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UPDATED: Rare white grizzly bear dead, succumbs to injuries from vehicle collision

Grizzly bear 178 succumbed to internal injuries after getting struck by a vehicle in a 90-km/h zone.

LAKE LOUISE – A rare white female grizzly has died as a result of her injuries from a vehicle strike on the Trans-Canada Highway in Yoho National Park, a day after her two newborn cubs were also hit and killed.

The bear, nicknamed Nakoda and tagged bear No. 178, was found dead on Saturday (June 8) – two days after she was struck by a vehicle in the 90 kilometre-per-hour fenced zone near where her cubs were also killed.

It is believed she died the day before based on her GPS tracking collar letting off a mortality signal.

“With no other apparent injuries other than the limp, we were really optimistic that she may have been able to actually recover from this collision,” said Saundi Stevens, a wildlife management specialist for Lake Louise, Yoho and Kootenay.

“It's believed that she did die as a result of the injuries she sustained in the collision with a passenger vehicle.”

Bear 178 was struck on the highway between Wapta Lake and the Lake O’Hara turnoff around 4 p.m. June 6 – less than 12 hours after her two young-of-the-year cubs were struck and killed on the same stretch of highway.

Her sibling, a light-brown coloured bear, was also run over and killed on the same stretch of highway in 2022.

Parks Canada’s wildlife management team has spent hundreds and hundreds of hours trying to keep bear 178 safe and away from the highway, including implementation of mandatory no-stopping zones, reduced speed limits and hot-wiring a 14-km stretch of the wildlife exclusion fence.

“This was work that just often involved accompanying her, from dawn to dusk, as she just occupied the roadside habitats, and with that investment of time, the team really developed a strong fondness and connection with bear 178,” said Stevens.

Just weeks ago, on May 23, the staff were celebrating her emergence from the den with two new cubs, said Stevens.

“For us, this was a reproductive success,” she said.

“It’s actually devastated the team that was so deeply invested and really trying to prevent this outcome.”

Unfortunately, bear 178 had developed a unique skill at climbing the fence, and honed in on ways to get around one-foot gaps in the hot-wire.

Wildlife management staff had been working on repairs to the wildlife exclusion fencing when they noticed she was grazing on vegetation in the ditch on the unsafe side of the fence.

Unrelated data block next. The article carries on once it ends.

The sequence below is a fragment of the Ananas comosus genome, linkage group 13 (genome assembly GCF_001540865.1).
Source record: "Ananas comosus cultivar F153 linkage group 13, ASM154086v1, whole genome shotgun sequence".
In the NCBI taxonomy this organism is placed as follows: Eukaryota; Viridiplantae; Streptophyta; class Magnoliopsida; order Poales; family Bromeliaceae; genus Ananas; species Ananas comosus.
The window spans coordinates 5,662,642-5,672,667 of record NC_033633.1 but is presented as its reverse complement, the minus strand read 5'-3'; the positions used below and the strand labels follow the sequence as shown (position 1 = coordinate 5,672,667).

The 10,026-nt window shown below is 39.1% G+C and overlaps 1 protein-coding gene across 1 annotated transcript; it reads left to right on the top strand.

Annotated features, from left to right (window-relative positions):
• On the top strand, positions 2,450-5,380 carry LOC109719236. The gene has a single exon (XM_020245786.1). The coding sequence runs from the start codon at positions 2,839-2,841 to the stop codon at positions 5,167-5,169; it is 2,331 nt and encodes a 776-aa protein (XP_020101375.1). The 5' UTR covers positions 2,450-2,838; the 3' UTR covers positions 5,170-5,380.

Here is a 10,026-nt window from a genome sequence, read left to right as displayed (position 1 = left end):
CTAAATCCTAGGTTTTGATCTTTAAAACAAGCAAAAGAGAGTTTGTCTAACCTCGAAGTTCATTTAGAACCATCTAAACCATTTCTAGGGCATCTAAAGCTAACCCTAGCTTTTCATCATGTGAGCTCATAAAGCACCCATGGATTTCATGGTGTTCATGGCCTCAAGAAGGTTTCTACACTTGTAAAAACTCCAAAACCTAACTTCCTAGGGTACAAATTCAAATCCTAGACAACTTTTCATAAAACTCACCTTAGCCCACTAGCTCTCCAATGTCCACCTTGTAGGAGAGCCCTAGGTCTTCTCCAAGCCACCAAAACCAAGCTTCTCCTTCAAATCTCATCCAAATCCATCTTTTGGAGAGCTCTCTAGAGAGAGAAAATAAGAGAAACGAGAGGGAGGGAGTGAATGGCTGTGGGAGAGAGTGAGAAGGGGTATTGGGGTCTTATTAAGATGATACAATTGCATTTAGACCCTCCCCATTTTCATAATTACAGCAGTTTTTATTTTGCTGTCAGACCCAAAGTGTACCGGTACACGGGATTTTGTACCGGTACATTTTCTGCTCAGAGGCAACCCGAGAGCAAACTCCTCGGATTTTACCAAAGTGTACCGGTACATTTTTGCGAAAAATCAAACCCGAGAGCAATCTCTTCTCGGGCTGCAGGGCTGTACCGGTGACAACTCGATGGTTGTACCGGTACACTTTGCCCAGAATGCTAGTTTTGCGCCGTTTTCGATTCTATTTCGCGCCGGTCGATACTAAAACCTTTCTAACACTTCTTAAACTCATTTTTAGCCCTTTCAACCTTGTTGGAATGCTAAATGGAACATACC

“A train passed by and it was actually the wheels, the metal on metal that screeched, and our staff reported that they saw her actually startle and she ran out of the ditch and then up onto the road and, unfortunately, right in front of two vehicles on the highway,” said Stevens.

“One of those vehicles was, in fact, able to swerve and avoid a collision, but the vehicle travelling right behind it, that second vehicle was unable to react in time and that vehicle struck the bear.”

Immediately following the crash, park staff were on scene.

“We were able to stop traffic,” said Stevens.

“She climbed over the post to the wildlife fence and ran into the forest. At the time, there were no visible injuries, but she was moving with a slight limp.”

The Bow Valley Naturalists (BVN) say the bigger story is not so much about the loss of a beautiful bear and her cubs, but more about how the entire transportation corridor continues to be a “population death sink for bears.”

“In a late spring such as this, the only bear food availability is down in the valley bottoms, forcing bears to play a game of Russian roulette with trains, vehicles and human interactions,” said Reg Bunyan, BVN’s vice-president and a retired Banff National Park resource conservation specialist.

“As a technocratic society, we mistakenly rely on the belief that there is a technical solution, whether it be education, enforcement, restrictions or some form of wildlife deterrent such as electric fences.”

But, Bunyan said, these mitigations often become less effective over time, whether due to increased traffic volumes, higher traffic speeds, longer, heavier trains, incremental habitat loss by development, or human use factors such as bear habituation and the exclusion of wary bears from too much human use. 

“All these factors make it difficult for bears to survive in this fragmented valley corridor,” said Bunyan. “Ultimately, the real tragedy is less about the loss of an individual bear and her cubs and more about our collective willingness to continue to tolerate incremental habitat loss and increased human use pressures.”

Parks Canada addressed social media speculation, including suggestions that bear 178 had returned to the highway to mourn her deceased cubs.

“Really, this is an example of anthropomorphizing bear behaviour. The reality is bears often eat their deceased young, which humans might not see as an act of mourning,” said Stevens.